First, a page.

Class Notes: 9/29/2022

The book of Romans part 80; Rom 2:1;

https://youtu.be/neGdD2Smu3U

In our verse-by-verse study of Romans last time we started Romans chapter 2 we noted that God the Holy Spirit targeted the reversionist criminal perverts in chapter 1 and He moves to target the reversions self-righteous legalistic religionists who are judging the criminal perverts in chapter 2.

Our expanded translation of Rom 2:1 this far matches that found in the NASB version. "Therefore you have no excuse, every one of you."

Last time we were on the phrase translated "everyone of you" when we ran out of time. This phrase in the GNT is literally "o man" from 'o", plus the vocative of "anthropos," and the nominative singular from "pas" is an adjective meaning "all" that can be used as a substantive and when it is it means "everyone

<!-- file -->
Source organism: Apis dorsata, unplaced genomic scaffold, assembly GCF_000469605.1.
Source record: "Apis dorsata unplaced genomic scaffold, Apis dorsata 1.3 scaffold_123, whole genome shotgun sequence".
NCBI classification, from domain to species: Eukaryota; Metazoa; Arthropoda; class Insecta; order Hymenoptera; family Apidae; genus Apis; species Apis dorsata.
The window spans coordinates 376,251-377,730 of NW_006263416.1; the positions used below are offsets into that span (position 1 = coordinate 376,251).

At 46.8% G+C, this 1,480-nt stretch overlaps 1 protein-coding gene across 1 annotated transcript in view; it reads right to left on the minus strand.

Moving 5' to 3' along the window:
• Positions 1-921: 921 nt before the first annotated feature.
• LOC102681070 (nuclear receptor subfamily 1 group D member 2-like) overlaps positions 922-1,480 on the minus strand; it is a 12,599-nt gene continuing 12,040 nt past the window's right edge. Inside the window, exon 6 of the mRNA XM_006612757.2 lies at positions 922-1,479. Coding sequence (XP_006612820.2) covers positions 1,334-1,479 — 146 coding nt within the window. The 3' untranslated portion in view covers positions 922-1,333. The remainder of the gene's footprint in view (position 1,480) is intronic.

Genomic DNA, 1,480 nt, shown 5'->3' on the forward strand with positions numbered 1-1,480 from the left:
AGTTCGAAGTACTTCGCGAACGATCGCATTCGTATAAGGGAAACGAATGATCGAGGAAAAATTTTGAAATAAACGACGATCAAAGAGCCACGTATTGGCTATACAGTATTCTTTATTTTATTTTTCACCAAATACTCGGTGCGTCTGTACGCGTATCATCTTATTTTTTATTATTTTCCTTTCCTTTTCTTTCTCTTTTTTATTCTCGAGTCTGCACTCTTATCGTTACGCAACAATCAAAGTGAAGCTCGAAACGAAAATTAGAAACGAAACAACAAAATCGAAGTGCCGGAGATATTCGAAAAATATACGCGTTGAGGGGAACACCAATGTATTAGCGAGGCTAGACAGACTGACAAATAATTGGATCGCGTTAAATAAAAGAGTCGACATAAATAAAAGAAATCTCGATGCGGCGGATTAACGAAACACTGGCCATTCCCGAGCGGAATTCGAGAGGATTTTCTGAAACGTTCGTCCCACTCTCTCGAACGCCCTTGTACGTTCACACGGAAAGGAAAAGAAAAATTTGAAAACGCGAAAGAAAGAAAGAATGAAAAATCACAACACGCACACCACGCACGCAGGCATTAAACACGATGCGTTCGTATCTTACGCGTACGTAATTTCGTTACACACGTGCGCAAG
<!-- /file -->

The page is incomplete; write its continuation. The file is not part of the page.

It is addressed to every self-righteous person who arrogantly assumes to have arrived at the point of righteousness that gives them the right or prerogative to make pronouncements about others. The root sin of the self-righteous person is arrogance.

"Who passes judgment?" is an articular present active participle from the verb "krino" that means to judge. The definite article is used for a personal pronoun referring to the self-righteous person who arrogantly assumes the authority to judge others.

The present tense is a customary present that denotes what habitually occurs when arrogance combines with self-righteousness and judging. The active voice: the self-righteous person produces the action of the verb.

The participle is temporal and therefore we have a temporal clause: "everyone of you the ones judging." The word to judge here means to malign, to slander, or to address someone with verbal sins. Judging and maligning are the antithesis of love.